REBOOT. Pioneering Digital Art opens at Nieuwe Instituut
As digital technologies rapidly reshape our lives and societies, last weekend REBOOT. Pioneering Digital Art opened at the Nieuwe Instituut in Rotterdam. The exhibition, an initiative of the Nieuwe Instituut and media art platform LI-MA, celebrates the pioneering history of digital art and culture in the Netherlands. Curators Sanneke Huisman (LI-MA) and Klaas Kuitenbrouwer (Nieuwe Instituut) created the exhibition around twenty ground-breaking digital artworks from the Netherlands from the period 1960-2000. In addition, they commissioned new work from nine contemporary makers, who took inspiration from these classics to explore how the debates they prompted remain relevant today.
10 October 2023
In the late twentieth century, the Netherlands had a reputation as an adventurous pioneer in the field of digital art and culture. From the beginning of the computer revolution Dutch artists played a crucial role in the development of digital culture. The artistic questions they raised contain the seeds of the big questions about the fundamental influence of digital technology on today's society.
Curators Sanneke Huisman of LI-MA and Klaas Kuitenbrouwer of the Nieuwe Instituut created REBOOT. Pioneering Digital Art to ‘reboot’ the dialogue between the past and present of digital art and culture from the Netherlands, revealing the lasting relevance of the questions asked by the artists of that time. REBOOT is therefore not just a retrospective, but an invitation to think about the future.
Huisman and Kuitenbrouwer selected twenty ground-breaking ‘key works’ from previous decades, plus nine new works by contemporary makers who were inspired by those key works. In the exhibition, four storylines take visitors along the artistic questions of the past and the techno-social questions of today: about the utopia of the internet, online identity, aesthetic development and the collaboration between humans and computers.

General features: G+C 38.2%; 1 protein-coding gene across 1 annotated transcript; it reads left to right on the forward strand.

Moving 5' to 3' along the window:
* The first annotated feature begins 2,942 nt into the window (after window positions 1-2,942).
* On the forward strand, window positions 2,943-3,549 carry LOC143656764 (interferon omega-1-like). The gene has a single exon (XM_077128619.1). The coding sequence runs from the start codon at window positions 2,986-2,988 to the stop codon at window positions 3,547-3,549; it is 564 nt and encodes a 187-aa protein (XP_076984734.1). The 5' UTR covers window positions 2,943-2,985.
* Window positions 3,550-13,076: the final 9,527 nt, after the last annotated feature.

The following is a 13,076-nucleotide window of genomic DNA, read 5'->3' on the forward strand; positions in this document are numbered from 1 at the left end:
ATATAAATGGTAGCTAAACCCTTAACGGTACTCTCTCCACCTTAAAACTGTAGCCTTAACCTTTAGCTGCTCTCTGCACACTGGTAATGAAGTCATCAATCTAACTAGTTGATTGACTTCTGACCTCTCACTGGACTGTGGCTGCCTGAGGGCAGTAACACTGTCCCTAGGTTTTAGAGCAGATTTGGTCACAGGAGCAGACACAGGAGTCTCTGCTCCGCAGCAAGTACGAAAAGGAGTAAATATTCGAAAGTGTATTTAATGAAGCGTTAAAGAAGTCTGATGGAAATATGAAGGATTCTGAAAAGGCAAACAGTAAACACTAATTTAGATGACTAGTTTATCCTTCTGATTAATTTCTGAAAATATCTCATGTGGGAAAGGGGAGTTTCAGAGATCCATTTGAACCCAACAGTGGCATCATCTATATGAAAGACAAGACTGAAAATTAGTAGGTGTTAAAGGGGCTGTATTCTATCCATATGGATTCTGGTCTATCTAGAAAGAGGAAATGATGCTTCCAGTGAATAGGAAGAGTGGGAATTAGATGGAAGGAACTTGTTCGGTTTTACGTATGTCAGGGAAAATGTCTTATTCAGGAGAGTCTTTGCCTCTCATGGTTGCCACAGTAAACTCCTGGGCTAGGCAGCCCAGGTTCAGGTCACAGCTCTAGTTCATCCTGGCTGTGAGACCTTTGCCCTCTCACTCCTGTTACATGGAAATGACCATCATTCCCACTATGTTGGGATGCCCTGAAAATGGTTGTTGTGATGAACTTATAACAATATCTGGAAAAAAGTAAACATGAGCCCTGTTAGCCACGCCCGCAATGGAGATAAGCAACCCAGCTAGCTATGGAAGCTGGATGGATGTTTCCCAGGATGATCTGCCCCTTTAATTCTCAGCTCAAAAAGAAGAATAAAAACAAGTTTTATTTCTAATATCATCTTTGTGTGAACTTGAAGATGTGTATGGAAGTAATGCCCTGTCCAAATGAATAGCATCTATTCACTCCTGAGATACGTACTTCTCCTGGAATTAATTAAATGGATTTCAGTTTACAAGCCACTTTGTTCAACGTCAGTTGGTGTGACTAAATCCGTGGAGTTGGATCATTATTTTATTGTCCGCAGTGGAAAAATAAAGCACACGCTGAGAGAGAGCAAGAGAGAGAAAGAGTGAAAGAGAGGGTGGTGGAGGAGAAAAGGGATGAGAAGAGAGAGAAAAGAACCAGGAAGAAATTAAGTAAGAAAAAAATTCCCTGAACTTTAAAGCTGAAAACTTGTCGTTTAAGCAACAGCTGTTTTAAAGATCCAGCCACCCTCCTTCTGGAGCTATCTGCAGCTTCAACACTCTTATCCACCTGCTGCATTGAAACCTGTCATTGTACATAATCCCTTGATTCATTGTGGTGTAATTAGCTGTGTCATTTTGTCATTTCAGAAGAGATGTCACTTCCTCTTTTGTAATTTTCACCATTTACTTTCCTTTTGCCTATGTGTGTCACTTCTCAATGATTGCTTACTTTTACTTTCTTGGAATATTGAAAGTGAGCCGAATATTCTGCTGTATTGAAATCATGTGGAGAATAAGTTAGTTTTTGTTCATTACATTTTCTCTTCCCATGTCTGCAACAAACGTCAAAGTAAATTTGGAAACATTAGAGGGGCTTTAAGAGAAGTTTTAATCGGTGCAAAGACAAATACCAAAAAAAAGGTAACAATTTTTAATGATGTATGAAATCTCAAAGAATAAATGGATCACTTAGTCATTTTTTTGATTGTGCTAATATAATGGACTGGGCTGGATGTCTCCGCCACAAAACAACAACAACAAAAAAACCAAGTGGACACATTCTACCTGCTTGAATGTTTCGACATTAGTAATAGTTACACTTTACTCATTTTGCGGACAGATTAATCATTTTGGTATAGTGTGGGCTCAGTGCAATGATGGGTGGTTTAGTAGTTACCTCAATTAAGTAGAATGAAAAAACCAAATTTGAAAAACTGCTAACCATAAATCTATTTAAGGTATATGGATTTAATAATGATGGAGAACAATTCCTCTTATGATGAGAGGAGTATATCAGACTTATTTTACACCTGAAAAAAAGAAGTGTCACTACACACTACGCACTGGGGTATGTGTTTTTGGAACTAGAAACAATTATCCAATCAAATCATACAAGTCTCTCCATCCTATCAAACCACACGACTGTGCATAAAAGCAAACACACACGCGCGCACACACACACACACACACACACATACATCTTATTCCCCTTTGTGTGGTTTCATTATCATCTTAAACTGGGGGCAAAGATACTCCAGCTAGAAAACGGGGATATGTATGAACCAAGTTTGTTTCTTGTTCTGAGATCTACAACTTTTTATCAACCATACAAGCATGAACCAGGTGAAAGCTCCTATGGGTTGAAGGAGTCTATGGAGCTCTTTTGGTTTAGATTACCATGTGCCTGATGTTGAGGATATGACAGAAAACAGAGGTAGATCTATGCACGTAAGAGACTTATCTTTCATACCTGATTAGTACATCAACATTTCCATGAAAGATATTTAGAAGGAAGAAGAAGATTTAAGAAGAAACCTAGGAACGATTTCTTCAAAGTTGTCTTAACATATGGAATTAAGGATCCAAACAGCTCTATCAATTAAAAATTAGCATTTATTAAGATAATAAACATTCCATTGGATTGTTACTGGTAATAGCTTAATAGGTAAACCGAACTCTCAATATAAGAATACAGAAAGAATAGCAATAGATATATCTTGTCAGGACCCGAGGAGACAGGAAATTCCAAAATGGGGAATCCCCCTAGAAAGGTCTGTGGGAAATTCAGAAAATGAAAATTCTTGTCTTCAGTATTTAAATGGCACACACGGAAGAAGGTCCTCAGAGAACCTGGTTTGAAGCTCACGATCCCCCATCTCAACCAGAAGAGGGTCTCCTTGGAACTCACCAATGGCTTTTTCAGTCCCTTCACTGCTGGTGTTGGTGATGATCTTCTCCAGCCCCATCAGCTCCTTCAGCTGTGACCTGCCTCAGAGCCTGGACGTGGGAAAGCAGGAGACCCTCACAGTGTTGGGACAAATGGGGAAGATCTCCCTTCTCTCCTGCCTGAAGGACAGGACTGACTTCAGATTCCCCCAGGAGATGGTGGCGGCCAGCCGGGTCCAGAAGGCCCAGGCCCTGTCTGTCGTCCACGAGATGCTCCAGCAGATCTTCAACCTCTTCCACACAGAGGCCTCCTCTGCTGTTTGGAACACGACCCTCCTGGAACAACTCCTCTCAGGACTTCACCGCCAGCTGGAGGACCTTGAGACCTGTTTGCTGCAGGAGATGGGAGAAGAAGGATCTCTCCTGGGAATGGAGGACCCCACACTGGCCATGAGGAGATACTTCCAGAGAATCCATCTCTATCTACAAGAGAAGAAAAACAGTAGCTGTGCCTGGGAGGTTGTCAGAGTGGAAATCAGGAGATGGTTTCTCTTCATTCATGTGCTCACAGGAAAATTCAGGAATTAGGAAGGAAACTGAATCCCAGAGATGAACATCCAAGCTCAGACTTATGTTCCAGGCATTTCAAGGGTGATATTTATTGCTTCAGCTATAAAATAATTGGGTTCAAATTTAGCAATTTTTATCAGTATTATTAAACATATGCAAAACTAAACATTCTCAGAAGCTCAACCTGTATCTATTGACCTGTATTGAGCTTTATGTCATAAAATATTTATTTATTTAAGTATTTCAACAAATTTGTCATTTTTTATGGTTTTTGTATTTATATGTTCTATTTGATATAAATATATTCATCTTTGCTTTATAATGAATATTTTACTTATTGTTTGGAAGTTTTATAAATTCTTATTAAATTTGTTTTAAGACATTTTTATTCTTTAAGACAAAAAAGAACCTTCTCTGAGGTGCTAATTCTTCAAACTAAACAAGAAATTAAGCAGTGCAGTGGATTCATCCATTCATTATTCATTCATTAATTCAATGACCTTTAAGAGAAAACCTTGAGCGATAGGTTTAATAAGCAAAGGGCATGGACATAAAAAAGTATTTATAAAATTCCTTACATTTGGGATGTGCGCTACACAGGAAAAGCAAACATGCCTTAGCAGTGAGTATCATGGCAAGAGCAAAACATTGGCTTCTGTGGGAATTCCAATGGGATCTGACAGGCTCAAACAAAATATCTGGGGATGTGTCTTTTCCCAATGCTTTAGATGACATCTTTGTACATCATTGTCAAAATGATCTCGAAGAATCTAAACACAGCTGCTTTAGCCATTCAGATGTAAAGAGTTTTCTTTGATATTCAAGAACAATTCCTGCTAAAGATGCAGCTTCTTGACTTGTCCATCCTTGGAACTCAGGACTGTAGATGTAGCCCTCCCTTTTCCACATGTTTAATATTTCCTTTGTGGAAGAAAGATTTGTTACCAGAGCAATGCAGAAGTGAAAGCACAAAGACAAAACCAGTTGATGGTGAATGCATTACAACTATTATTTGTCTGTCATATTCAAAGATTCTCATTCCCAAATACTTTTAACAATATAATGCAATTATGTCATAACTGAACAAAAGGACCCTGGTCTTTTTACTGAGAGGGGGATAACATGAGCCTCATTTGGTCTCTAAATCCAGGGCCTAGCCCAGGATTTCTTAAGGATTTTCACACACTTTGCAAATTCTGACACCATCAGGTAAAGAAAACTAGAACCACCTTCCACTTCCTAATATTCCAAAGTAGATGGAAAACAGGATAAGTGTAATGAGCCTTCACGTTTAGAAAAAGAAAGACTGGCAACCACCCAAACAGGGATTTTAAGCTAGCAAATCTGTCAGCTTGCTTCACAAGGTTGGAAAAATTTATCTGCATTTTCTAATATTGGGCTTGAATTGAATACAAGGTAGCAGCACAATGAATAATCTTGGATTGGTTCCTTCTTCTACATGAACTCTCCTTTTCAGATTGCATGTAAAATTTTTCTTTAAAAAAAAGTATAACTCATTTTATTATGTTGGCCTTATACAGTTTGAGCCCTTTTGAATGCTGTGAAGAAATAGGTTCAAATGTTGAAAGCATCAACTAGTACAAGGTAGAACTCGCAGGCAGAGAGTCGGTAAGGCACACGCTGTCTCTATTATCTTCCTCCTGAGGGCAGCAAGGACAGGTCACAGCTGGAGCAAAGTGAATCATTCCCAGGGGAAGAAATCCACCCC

The twenty key works are from the Digital Canon (1960-2000), a non-exhaustive, unfixed overview of influential digital art, which was commissioned by LI-MA in 2019. Among others on display are: video and sound painting Moiré by video art pioneers Livinus and Jeep van de Bundt (1975); Dick Raaijmakers' large-scale loudspeaker installation Ideofoon I (1968); the animal-like cybernetic sculpture The Senster by Edward Ihnatowicz (1968-1970); the algorithmic sculpture series Breed by Driessens & Verstappen; The Hands, the series of hand instruments made by Michel Waisvisz (1984-2000); internet artwork the_living by Debra Solomon (1998); the sometimes menacing, sometimes seductive interactive audio installation Spatial Sounds (100dB at 100km/h) by Marnix De Nijs and Edwin van der Heide (2000); and the Scrollbar Composition by Jan Robert Leegte (2000).
In addition, the curators asked nine makers to create a new work: a vision of the future that examines the role of technology in society, inspired by one of the key works. These makers come from an unexpected range of disciplines - to emphasize that the impact of digital culture now extends far beyond just digital art.
For instance, filmmaker Janilda Bartolomeu reflects on her digital identity and what would remain of it after death, inspired by the_living by Debra Solomon. 'Serious game studio' Play the City responds to Breed by Driessens & Verstappen with a game about the spatial development of a neighborhood in Rotterdam. Jonas Lund took inspiration from the feedback loop of Dick Raaijmakers's Ideofoon I for an AI system that analyzes visitors' reactions in an effort to improve itself. Movement artist Mark Sheats explores the future of Edward Ihnatowicz's The Senster and his own Krumping persona Brui5er.